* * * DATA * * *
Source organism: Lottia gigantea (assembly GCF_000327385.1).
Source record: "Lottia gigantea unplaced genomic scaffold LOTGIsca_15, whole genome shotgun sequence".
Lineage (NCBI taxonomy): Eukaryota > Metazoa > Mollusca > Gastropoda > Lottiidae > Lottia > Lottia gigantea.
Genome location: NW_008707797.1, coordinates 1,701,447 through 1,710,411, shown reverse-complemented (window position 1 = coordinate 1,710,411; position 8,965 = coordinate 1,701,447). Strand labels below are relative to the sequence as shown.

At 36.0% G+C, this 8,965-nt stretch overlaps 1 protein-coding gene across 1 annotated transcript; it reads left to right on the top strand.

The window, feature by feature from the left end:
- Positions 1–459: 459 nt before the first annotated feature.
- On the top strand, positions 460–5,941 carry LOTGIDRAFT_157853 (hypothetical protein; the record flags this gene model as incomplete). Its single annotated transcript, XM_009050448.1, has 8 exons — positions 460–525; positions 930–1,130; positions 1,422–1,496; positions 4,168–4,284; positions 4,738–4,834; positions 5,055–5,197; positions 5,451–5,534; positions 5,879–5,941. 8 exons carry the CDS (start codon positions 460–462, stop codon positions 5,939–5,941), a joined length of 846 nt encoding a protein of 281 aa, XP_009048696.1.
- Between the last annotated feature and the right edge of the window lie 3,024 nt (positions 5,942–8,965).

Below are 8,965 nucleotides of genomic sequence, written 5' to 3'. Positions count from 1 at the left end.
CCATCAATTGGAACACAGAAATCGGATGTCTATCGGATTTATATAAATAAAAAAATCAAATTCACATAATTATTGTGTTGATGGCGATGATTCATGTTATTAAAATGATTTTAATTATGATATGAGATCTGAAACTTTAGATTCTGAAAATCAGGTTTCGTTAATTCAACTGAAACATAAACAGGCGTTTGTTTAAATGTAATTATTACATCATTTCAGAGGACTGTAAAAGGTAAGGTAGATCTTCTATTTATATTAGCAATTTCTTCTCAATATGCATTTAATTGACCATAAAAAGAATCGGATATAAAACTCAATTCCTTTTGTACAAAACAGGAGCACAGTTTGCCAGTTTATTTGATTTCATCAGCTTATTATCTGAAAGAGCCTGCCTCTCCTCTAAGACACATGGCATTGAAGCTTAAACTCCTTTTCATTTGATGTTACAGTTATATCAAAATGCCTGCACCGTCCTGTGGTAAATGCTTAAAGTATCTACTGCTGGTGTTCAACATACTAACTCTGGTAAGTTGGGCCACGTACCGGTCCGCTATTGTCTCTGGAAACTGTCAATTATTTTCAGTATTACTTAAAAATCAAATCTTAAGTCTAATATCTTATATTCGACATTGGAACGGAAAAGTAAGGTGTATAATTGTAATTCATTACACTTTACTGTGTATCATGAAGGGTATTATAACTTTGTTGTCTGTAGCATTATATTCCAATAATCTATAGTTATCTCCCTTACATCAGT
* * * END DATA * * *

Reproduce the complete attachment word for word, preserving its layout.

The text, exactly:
Source organism: Lottia gigantea (assembly GCF_000327385.1).
Source record: "Lottia gigantea unplaced genomic scaffold LOTGIsca_15, whole genome shotgun sequence".
Lineage (NCBI taxonomy): Eukaryota > Metazoa > Mollusca > Gastropoda > Lottiidae > Lottia > Lottia gigantea.
Genome location: NW_008707797.1, coordinates 1,701,447 through 1,710,411, shown reverse-complemented (window position 1 = coordinate 1,710,411; position 8,965 = coordinate 1,701,447). Strand labels below are relative to the sequence as shown.

At 36.0% G+C, this 8,965-nt stretch overlaps 1 protein-coding gene across 1 annotated transcript; it reads left to right on the top strand.

The window, feature by feature from the left end:
- Positions 1–459: 459 nt before the first annotated feature.
- On the top strand, positions 460–5,941 carry LOTGIDRAFT_157853 (hypothetical protein; the record flags this gene model as incomplete). Its single annotated transcript, XM_009050448.1, has 8 exons — positions 460–525; positions 930–1,130; positions 1,422–1,496; positions 4,168–4,284; positions 4,738–4,834; positions 5,055–5,197; positions 5,451–5,534; positions 5,879–5,941. 8 exons carry the CDS (start codon positions 460–462, stop codon positions 5,939–5,941), a joined length of 846 nt encoding a protein of 281 aa, XP_009048696.1.
- Between the last annotated feature and the right edge of the window lie 3,024 nt (positions 5,942–8,965).

Below are 8,965 nucleotides of genomic sequence, written 5' to 3'. Positions count from 1 at the left end.
CCATCAATTGGAACACAGAAATCGGATGTCTATCGGATTTATATAAATAAAAAAATCAAATTCACATAATTATTGTGTTGATGGCGATGATTCATGTTATTAAAATGATTTTAATTATGATATGAGATCTGAAACTTTAGATTCTGAAAATCAGGTTTCGTTAATTCAACTGAAACATAAACAGGCGTTTGTTTAAATGTAATTATTACATCATTTCAGAGGACTGTAAAAGGTAAGGTAGATCTTCTATTTATATTAGCAATTTCTTCTCAATATGCATTTAATTGACCATAAAAAGAATCGGATATAAAACTCAATTCCTTTTGTACAAAACAGGAGCACAGTTTGCCAGTTTATTTGATTTCATCAGCTTATTATCTGAAAGAGCCTGCCTCTCCTCTAAGACACATGGCATTGAAGCTTAAACTCCTTTTCATTTGATGTTACAGTTATATCAAAATGCCTGCACCGTCCTGTGGTAAATGCTTAAAGTATCTACTGCTGGTGTTCAACATACTAACTCTGGTAAGTTGGGCCACGTACCGGTCCGCTATTGTCTCTGGAAACTGTCAATTATTTTCAGTATTACTTAAAAATCAAATCTTAAGTCTAATATCTTATATTCGACATTGGAACGGAAAAGTAAGGTGTATAATTGTAATTCATTACACTTTACTGTGTATCATGAAGGGTATTATAACTTTGTTGTCTGTAGCATTATATTCCAATAATCTATAGTTATCTCCCTTACATCAGT